Their shortsightedness makes me laugh. They were in SLAVERY. But when, as a free people, their menu options are limited on the journey into the promised land—which by the way, was land GOD would GIVE TO THEM—they start moaning about the produce they had available in the land they prayed for God to rescue them from. They wanted to ditch the good of today to go back to the normal of yesterday. I can hear them moaning; If only we could get back to normal.

I can SO relate. Can you?

In my life, striving for normal ruins everything. So here are three simple ways I’m learning to break the habit:

1. Asking God for new grace and mercies.

The steadfast love of the Lord never ceases; his mercies never come to an end; they are new every morning; great is your faithfulness. (Lamentations 3:22–23 ESV)

  • Grace: giving the good I don’t deserve
  • Mercy: withholding the bad I deserve

Lamentations says God’s grace is new every morning. Today, I ask Him for a new infilling. Then, when I’m tempted to want what used to be, I have patience and understanding instead. And any ounce of right perspective I receive, leads to step #2.

2. Practicing gratitude for today.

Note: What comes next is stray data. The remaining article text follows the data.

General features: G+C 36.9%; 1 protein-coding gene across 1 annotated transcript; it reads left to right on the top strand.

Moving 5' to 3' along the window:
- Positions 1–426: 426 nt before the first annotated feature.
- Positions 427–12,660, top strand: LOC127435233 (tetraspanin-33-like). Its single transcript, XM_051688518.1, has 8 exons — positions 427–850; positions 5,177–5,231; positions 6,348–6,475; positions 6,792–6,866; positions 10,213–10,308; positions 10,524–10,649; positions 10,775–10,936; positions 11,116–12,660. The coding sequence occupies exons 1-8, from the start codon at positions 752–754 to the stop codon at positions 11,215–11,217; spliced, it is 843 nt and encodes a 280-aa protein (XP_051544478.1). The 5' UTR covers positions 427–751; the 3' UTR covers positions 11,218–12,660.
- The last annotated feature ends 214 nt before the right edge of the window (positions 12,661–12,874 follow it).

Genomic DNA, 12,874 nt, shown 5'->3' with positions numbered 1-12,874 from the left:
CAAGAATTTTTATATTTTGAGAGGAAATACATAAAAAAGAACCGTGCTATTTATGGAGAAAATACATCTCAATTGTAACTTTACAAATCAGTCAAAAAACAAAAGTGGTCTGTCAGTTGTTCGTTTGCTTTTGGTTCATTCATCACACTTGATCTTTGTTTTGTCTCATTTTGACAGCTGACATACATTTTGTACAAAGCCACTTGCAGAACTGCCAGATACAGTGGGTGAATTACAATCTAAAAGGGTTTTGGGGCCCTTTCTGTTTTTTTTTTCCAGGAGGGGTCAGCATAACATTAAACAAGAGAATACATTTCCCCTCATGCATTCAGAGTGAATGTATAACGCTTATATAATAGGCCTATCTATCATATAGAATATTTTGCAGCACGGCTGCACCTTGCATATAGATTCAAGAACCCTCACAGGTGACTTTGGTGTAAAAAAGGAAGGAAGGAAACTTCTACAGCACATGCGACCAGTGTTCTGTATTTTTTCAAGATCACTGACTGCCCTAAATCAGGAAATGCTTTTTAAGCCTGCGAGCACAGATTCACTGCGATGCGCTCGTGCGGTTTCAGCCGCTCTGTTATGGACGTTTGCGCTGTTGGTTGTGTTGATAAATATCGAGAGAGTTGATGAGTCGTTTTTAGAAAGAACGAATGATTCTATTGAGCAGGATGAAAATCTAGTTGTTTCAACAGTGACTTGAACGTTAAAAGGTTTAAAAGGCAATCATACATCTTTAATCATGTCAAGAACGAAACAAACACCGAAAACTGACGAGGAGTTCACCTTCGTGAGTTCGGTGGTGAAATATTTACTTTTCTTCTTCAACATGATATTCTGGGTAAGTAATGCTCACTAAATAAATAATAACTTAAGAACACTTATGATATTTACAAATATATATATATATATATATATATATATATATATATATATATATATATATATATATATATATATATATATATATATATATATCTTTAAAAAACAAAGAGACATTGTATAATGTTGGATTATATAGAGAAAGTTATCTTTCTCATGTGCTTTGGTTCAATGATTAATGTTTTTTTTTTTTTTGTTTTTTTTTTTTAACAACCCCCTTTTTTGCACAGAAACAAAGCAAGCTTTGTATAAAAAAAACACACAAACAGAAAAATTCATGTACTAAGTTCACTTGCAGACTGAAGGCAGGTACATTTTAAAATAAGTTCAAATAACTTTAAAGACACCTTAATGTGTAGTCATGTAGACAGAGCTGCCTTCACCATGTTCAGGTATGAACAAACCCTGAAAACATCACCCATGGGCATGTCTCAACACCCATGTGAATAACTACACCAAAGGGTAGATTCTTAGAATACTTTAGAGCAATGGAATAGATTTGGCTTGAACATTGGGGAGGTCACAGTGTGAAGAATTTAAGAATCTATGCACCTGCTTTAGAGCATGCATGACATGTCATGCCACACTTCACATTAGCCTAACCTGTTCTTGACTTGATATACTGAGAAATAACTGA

Some days go better than others, but every day includes many things to be grateful for. Sure, we had a potty training accident at the grocery store. But today, it didn’t involve poop. Thank you Jesus! 🙂

3. Celebrating answered prayers.

This is the best tip I’ve found. Even when I miss the “normal” niceties, I don’t really want to go back to the old place.

We prayed for children for years before they were born. Now that my home is full of children and their stuff, the enemy would have me question the blessing. But I know that our kids are answers to prayer and so I choose to celebrate them as such.

And I celebrate the small daily answers too. When I’m desperate for just a bit more sleep and both youngins somehow take naps at the same time. When I’m discouraged or lonely and asking God for help as a friend sends me a text just to let me know she’s thinking of me.

Maybe your season doesn’t include young kiddos. Perhaps your kids are grown and going off to college or starting families of their own. Or maybe the old “normal” that calls to you is back when your career was less challenging, your business or ministry was less fruitful, or when your home life seemed more manageable. For some of us, the old “normal” is before God answered our prayers to teach us to trust Him—it’s scary when He takes us to places that need faith without borders.

Don’t let the allure of “normal” detract from the new and extraordinary of what God offers you today.

Even ESPECIALLY in the hard, He is there with you.

Thus says the Lord, who makes a way in the sea, a path in the mighty waters, who brings forth chariot and horse, army and warrior; they lie down, they cannot rise, they are extinguished, quenched like a wick:

“Remember not the former things, nor consider the things of old.
Behold, I am doing a new thing; now it springs forth, do you not perceive it? (Isaiah 43:16–19a ESV)